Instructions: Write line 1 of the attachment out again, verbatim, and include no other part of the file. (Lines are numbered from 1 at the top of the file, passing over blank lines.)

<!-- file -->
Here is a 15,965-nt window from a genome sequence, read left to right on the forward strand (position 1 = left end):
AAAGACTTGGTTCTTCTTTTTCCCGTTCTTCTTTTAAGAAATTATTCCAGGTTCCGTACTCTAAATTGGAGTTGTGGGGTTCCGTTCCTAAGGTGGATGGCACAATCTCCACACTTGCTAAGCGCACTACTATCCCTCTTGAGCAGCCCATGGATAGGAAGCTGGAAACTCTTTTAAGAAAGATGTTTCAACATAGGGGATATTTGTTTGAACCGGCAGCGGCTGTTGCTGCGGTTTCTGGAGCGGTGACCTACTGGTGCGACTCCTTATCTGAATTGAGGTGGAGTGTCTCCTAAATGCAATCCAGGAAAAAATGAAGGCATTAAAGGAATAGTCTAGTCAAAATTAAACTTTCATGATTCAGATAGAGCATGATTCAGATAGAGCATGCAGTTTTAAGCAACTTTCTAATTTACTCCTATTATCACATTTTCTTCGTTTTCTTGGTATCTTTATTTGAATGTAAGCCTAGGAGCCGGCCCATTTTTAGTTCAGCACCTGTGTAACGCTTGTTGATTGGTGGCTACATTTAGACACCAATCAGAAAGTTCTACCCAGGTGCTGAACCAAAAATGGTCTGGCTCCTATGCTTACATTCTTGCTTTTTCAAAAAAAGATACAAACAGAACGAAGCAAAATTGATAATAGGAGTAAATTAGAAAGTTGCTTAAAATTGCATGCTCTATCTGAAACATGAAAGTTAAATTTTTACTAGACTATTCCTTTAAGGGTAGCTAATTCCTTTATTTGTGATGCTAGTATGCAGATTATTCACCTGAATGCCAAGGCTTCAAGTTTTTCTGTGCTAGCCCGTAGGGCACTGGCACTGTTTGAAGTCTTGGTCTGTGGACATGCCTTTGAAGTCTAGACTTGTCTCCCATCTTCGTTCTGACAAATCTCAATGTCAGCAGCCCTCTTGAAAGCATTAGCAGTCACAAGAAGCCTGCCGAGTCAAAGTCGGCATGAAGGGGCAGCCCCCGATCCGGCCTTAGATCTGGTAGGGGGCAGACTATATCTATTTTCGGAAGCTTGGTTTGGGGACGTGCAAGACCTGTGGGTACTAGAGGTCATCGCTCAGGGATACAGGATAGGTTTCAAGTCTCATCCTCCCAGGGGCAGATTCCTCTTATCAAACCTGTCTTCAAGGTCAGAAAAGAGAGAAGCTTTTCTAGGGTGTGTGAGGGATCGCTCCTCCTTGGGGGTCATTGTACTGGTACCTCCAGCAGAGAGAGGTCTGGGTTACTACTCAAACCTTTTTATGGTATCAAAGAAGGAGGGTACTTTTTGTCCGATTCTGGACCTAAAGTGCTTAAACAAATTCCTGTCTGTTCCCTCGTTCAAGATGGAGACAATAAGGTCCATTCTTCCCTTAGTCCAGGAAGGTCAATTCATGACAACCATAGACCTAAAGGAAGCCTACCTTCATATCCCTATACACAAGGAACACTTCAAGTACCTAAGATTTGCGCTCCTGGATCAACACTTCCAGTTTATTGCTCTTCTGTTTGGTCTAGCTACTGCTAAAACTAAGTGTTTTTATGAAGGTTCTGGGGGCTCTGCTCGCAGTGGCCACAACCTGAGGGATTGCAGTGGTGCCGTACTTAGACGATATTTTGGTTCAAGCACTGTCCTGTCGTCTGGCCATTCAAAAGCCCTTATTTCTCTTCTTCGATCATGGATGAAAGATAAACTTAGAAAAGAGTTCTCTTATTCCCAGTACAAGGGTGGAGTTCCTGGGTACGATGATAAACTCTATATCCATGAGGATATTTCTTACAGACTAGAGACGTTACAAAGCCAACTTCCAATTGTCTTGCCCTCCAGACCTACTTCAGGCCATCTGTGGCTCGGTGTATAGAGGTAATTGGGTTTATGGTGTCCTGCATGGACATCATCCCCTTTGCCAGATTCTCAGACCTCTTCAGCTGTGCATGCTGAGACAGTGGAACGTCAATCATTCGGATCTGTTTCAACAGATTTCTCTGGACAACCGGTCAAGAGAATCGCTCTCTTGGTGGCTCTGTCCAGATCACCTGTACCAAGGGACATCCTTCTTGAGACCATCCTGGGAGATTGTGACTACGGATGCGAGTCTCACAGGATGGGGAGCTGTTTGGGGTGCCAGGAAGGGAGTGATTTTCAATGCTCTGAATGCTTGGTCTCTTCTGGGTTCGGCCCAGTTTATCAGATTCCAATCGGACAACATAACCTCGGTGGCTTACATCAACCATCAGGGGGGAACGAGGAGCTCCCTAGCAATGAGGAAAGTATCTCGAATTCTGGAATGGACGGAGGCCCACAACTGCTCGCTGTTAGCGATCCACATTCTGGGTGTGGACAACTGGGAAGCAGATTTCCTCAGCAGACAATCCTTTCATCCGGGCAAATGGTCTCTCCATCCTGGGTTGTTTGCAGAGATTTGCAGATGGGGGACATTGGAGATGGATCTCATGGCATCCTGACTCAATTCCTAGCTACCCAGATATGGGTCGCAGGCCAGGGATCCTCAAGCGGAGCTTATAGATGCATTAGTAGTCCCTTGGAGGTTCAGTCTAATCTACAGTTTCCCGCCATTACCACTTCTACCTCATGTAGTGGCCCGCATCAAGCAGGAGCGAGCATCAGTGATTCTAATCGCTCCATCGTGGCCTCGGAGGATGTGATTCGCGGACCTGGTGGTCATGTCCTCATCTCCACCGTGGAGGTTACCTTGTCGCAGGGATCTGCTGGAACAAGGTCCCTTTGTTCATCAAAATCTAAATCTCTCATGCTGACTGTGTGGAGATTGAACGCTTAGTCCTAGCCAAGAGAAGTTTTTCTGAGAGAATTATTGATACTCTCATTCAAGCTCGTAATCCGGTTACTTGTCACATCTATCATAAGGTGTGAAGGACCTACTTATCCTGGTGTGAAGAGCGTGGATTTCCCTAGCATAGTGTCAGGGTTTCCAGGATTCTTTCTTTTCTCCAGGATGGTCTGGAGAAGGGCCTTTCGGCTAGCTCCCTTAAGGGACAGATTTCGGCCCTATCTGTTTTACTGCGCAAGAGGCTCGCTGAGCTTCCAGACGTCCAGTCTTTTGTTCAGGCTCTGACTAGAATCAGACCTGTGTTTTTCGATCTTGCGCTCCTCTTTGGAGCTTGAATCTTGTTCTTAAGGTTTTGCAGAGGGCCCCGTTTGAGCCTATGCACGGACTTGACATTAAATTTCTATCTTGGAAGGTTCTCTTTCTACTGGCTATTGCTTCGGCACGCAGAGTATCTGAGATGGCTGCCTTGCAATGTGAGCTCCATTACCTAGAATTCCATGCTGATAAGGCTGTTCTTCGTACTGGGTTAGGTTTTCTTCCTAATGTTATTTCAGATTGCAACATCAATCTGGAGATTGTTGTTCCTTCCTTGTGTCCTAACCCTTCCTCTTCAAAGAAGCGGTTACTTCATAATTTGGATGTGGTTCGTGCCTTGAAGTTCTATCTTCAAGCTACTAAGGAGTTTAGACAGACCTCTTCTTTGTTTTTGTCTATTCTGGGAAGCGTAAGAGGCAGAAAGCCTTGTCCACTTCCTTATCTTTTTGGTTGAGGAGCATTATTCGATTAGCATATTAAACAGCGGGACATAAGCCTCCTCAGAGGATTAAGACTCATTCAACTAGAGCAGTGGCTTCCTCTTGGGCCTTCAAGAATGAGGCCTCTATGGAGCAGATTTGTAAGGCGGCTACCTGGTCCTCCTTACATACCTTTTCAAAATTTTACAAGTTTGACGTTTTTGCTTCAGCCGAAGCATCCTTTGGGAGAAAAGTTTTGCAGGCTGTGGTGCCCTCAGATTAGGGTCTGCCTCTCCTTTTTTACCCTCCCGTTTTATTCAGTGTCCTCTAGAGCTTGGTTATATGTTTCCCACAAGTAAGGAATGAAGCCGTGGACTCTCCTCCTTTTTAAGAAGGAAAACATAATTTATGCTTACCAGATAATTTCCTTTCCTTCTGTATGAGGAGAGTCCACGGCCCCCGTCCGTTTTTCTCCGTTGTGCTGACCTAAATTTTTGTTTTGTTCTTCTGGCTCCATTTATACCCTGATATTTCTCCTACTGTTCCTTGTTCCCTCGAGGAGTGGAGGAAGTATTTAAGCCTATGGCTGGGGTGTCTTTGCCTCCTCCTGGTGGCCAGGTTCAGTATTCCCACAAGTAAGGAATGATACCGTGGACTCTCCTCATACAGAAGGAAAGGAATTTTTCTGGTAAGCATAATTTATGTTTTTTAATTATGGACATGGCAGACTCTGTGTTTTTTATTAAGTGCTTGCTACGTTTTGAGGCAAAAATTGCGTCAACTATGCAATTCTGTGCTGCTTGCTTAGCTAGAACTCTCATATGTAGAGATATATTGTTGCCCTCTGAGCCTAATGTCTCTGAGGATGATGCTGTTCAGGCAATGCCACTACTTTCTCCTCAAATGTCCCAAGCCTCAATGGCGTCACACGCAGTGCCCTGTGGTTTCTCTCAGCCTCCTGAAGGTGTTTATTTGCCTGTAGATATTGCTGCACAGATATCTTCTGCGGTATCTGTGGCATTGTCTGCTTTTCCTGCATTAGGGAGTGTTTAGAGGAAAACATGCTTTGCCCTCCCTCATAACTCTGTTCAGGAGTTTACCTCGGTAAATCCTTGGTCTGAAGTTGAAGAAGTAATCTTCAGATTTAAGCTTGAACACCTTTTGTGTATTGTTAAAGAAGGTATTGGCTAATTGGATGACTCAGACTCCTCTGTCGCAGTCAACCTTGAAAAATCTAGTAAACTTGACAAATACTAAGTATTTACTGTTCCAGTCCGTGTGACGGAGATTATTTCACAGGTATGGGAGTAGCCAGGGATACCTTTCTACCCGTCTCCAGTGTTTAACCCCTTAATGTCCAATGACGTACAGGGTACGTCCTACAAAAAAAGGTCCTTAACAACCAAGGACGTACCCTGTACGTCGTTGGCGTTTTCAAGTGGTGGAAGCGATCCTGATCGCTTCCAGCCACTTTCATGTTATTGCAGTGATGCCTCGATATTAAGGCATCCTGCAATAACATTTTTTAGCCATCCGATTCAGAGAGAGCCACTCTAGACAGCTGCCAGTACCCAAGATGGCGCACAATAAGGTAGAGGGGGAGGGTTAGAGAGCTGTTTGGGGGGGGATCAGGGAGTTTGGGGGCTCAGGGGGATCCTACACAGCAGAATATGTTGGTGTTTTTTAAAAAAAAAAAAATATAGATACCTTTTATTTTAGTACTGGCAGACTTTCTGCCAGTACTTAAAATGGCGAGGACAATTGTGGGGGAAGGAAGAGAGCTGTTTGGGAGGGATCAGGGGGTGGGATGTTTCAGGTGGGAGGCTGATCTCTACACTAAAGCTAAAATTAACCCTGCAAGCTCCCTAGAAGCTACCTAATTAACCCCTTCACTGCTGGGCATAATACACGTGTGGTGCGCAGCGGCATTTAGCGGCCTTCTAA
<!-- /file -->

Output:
Here is a 15,965-nt window from a genome sequence, read left to right on the forward strand (position 1 = left end):